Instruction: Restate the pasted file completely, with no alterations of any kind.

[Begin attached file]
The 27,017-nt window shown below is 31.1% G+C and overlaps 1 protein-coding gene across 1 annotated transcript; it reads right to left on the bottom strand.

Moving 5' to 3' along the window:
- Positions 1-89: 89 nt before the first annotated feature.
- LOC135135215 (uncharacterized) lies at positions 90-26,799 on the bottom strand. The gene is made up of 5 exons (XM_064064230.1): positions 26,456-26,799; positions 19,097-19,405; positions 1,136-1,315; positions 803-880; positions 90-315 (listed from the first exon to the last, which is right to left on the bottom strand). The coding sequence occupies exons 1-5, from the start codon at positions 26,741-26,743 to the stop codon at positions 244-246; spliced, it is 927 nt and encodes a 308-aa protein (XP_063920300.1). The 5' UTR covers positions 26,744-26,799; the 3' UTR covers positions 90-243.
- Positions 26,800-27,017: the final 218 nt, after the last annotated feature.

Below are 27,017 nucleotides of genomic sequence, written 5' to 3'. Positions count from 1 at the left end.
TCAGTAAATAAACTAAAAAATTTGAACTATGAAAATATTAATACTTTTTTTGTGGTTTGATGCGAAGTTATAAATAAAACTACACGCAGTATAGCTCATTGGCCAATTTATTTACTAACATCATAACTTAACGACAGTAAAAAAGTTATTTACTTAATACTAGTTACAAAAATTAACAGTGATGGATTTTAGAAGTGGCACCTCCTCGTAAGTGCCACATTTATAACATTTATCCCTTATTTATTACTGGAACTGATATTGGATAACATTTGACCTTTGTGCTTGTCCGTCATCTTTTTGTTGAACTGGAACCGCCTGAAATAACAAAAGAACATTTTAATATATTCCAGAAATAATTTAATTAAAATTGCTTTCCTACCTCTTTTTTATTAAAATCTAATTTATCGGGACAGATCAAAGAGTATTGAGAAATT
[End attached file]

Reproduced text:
The 27,017-nt window shown below is 31.1% G+C and overlaps 1 protein-coding gene across 1 annotated transcript; it reads right to left on the bottom strand.

Moving 5' to 3' along the window:
- Positions 1-89: 89 nt before the first annotated feature.
- LOC135135215 (uncharacterized) lies at positions 90-26,799 on the bottom strand. The gene is made up of 5 exons (XM_064064230.1): positions 26,456-26,799; positions 19,097-19,405; positions 1,136-1,315; positions 803-880; positions 90-315 (listed from the first exon to the last, which is right to left on the bottom strand). The coding sequence occupies exons 1-5, from the start codon at positions 26,741-26,743 to the stop codon at positions 244-246; spliced, it is 927 nt and encodes a 308-aa protein (XP_063920300.1). The 5' UTR covers positions 26,744-26,799; the 3' UTR covers positions 90-243.
- Positions 26,800-27,017: the final 218 nt, after the last annotated feature.

Below are 27,017 nucleotides of genomic sequence, written 5' to 3'. Positions count from 1 at the left end.
TCAGTAAATAAACTAAAAAATTTGAACTATGAAAATATTAATACTTTTTTTGTGGTTTGATGCGAAGTTATAAATAAAACTACACGCAGTATAGCTCATTGGCCAATTTATTTACTAACATCATAACTTAACGACAGTAAAAAAGTTATTTACTTAATACTAGTTACAAAAATTAACAGTGATGGATTTTAGAAGTGGCACCTCCTCGTAAGTGCCACATTTATAACATTTATCCCTTATTTATTACTGGAACTGATATTGGATAACATTTGACCTTTGTGCTTGTCCGTCATCTTTTTGTTGAACTGGAACCGCCTGAAATAACAAAAGAACATTTTAATATATTCCAGAAATAATTTAATTAAAATTGCTTTCCTACCTCTTTTTTATTAAAATCTAATTTATCGGGACAGATCAAAGAGTATTGAGAAATT